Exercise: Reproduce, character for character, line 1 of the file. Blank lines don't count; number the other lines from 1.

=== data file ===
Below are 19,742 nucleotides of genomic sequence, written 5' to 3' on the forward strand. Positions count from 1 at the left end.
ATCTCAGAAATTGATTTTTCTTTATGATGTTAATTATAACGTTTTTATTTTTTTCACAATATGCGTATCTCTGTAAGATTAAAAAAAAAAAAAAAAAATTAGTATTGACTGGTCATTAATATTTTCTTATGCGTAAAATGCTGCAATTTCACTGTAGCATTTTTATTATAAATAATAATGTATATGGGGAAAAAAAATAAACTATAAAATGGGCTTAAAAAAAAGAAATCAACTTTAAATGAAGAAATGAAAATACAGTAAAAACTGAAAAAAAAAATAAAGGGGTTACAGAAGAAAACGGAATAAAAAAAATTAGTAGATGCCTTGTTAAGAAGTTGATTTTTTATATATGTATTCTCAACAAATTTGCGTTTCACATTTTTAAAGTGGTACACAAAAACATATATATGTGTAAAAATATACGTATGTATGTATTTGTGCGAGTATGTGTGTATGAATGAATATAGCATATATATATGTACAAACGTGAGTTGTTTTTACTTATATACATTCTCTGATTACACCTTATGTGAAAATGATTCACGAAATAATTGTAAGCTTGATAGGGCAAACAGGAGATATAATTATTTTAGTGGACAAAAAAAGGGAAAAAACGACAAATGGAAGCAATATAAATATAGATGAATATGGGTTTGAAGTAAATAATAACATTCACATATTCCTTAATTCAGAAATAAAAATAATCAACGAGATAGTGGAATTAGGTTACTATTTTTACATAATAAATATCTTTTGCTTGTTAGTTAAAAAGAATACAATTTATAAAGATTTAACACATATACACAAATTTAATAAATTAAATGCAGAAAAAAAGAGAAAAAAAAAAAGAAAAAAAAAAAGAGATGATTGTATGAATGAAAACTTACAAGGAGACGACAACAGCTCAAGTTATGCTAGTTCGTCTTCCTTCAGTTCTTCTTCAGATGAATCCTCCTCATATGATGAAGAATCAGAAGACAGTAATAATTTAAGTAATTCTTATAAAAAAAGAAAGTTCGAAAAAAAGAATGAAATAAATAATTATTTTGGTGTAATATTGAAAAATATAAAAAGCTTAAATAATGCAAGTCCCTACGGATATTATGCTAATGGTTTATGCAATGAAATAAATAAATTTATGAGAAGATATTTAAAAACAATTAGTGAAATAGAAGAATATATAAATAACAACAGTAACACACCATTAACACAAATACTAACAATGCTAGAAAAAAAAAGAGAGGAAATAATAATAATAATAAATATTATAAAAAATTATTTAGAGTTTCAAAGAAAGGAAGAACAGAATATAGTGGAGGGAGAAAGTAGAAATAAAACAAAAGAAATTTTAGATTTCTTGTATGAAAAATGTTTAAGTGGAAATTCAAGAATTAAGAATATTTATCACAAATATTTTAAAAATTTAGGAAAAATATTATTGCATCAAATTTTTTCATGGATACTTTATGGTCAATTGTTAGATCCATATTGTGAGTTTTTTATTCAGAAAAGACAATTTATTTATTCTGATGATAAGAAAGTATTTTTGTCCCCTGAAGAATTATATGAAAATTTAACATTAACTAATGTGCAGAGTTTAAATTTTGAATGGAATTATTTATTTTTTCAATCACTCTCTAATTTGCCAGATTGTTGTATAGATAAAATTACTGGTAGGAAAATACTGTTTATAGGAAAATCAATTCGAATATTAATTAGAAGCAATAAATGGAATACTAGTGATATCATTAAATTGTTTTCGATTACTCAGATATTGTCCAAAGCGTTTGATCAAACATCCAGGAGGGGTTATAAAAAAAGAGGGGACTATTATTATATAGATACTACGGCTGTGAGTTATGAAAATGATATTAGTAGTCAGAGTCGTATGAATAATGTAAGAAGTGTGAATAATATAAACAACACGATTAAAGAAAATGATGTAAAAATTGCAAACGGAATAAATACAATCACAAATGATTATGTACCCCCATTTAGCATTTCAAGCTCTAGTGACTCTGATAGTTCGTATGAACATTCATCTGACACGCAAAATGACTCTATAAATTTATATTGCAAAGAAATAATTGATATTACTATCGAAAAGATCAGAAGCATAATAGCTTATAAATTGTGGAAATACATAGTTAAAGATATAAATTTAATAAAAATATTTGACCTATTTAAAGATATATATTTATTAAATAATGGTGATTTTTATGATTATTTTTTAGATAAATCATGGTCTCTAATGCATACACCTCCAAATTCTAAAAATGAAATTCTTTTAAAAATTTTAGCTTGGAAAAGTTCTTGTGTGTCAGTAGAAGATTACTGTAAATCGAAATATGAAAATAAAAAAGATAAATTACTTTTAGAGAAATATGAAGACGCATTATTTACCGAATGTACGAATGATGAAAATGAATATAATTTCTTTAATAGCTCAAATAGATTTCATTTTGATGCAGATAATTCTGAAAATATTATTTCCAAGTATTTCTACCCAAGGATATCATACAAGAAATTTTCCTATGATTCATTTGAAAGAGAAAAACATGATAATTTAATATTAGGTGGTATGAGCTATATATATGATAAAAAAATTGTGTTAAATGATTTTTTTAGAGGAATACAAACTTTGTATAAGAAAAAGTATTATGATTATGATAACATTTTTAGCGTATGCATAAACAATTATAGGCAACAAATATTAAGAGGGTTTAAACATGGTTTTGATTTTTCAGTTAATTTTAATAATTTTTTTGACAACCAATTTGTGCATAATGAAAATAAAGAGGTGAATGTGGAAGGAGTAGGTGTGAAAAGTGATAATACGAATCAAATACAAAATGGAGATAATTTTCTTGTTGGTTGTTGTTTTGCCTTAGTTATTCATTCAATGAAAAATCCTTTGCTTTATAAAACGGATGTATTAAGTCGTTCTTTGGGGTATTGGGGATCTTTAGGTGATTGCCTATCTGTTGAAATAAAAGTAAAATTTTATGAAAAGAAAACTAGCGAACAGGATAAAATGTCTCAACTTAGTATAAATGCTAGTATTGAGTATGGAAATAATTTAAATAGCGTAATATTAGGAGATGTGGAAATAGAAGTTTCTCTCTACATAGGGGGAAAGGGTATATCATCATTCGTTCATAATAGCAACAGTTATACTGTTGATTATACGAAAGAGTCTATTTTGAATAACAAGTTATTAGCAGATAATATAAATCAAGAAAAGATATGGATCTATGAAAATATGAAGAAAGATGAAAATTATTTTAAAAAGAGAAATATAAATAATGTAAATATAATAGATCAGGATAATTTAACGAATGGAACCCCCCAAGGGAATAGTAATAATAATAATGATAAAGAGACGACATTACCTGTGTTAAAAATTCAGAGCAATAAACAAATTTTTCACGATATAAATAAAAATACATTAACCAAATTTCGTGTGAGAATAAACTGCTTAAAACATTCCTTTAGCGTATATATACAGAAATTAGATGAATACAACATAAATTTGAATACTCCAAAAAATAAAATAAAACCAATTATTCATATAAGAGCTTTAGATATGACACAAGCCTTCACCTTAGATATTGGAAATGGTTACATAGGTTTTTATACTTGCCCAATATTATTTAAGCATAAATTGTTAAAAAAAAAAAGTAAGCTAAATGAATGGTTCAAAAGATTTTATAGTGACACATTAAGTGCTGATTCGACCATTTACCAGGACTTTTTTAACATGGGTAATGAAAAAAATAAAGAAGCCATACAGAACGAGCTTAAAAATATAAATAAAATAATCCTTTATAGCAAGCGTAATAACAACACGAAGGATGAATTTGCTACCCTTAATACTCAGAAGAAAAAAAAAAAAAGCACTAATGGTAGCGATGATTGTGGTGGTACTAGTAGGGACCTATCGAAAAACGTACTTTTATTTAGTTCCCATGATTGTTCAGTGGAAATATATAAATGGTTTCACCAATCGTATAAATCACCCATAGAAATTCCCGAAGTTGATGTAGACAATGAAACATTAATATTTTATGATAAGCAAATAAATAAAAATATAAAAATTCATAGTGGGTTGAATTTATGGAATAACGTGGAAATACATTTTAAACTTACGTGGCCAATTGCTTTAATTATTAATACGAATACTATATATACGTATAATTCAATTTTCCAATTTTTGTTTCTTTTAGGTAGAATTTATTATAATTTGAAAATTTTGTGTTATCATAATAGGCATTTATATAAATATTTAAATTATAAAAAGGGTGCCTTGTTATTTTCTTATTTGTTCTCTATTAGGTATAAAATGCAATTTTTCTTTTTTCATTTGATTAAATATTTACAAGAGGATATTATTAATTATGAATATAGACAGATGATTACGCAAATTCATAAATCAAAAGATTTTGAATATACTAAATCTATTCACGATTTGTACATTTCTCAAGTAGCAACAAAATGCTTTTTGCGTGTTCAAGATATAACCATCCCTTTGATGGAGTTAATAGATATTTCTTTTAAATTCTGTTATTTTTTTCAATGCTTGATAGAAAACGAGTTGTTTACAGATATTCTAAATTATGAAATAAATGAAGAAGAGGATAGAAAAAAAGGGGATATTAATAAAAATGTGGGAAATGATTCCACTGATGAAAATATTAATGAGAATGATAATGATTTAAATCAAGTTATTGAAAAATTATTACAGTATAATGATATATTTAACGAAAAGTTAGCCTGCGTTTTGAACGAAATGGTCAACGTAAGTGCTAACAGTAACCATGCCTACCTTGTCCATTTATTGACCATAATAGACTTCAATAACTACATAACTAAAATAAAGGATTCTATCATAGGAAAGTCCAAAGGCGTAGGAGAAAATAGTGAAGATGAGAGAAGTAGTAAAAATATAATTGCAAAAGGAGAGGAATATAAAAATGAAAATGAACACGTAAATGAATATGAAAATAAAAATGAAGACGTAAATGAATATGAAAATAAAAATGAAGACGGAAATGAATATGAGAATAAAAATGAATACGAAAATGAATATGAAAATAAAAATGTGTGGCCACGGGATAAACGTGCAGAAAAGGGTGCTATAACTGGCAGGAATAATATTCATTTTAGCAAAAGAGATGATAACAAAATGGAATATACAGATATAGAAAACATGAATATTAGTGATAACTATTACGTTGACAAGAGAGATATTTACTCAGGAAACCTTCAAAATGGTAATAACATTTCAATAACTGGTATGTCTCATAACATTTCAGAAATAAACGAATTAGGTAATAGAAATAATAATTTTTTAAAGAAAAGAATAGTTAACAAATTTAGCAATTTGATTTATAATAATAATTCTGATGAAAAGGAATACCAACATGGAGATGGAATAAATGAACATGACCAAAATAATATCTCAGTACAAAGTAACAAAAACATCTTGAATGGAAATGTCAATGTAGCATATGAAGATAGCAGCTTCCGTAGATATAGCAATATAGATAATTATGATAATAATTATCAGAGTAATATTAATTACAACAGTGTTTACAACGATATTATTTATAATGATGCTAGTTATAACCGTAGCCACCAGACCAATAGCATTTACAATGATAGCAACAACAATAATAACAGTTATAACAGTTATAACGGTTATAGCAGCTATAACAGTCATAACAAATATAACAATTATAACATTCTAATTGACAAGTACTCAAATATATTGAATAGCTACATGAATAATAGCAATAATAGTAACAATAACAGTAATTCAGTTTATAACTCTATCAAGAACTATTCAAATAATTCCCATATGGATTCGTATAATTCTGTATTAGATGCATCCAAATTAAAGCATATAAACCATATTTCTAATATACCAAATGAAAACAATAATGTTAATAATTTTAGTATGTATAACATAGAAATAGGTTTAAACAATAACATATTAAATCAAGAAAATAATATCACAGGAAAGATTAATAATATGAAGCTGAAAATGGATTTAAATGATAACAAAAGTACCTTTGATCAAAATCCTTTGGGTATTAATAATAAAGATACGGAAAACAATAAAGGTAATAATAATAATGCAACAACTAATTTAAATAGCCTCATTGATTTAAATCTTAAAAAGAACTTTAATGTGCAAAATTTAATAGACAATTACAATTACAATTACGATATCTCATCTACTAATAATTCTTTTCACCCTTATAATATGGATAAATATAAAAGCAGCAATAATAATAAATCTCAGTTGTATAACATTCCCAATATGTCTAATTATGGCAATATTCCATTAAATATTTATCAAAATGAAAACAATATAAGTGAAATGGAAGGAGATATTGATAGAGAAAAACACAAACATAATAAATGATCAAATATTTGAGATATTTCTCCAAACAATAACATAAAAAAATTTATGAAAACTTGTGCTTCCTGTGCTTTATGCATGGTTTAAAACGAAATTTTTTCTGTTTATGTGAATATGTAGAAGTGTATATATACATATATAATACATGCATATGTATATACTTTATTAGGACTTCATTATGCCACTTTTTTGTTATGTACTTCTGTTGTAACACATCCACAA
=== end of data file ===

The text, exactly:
Below are 19,742 nucleotides of genomic sequence, written 5' to 3' on the forward strand. Positions count from 1 at the left end.